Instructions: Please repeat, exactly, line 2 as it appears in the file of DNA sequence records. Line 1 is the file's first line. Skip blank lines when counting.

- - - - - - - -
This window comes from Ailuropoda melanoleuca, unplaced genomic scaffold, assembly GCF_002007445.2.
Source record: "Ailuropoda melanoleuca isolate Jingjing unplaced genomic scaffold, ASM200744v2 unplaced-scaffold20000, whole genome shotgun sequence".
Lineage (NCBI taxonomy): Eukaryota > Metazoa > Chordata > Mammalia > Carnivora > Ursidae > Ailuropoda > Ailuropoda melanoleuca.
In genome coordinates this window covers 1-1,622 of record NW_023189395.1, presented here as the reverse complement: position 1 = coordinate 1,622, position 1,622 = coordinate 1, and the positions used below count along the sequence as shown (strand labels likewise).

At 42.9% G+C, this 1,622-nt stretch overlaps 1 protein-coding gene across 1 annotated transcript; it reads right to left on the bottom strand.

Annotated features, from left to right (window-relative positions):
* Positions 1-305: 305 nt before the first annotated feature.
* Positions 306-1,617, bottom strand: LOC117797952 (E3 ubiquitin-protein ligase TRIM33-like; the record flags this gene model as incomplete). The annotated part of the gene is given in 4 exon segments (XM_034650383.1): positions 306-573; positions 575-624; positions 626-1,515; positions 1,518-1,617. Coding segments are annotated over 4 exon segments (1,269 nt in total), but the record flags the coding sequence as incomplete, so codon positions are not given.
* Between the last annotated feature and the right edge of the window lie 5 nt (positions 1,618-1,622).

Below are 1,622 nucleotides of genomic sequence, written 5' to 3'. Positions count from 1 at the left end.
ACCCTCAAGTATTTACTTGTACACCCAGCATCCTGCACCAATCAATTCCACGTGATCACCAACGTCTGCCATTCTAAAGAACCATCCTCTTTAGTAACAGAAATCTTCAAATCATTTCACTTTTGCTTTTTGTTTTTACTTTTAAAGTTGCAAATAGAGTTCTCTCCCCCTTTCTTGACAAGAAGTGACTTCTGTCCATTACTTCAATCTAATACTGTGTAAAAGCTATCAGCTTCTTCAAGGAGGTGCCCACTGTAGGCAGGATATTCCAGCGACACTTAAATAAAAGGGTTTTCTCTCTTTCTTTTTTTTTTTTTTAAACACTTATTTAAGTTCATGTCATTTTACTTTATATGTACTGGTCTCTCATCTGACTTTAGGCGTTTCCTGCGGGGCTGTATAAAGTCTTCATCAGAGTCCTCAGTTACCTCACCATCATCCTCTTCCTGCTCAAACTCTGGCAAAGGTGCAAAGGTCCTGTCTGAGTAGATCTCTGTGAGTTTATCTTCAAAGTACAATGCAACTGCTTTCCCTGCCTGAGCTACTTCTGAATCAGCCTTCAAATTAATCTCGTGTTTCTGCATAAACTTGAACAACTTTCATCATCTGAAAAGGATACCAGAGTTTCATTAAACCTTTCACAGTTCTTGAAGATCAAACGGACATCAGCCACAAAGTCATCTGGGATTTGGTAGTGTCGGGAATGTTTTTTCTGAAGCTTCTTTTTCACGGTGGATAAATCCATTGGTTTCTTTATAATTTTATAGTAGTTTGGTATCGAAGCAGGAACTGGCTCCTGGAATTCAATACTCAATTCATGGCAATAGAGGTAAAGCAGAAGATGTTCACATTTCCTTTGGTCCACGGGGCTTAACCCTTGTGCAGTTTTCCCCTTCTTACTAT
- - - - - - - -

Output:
Source record: "Ailuropoda melanoleuca isolate Jingjing unplaced genomic scaffold, ASM200744v2 unplaced-scaffold20000, whole genome shotgun sequence".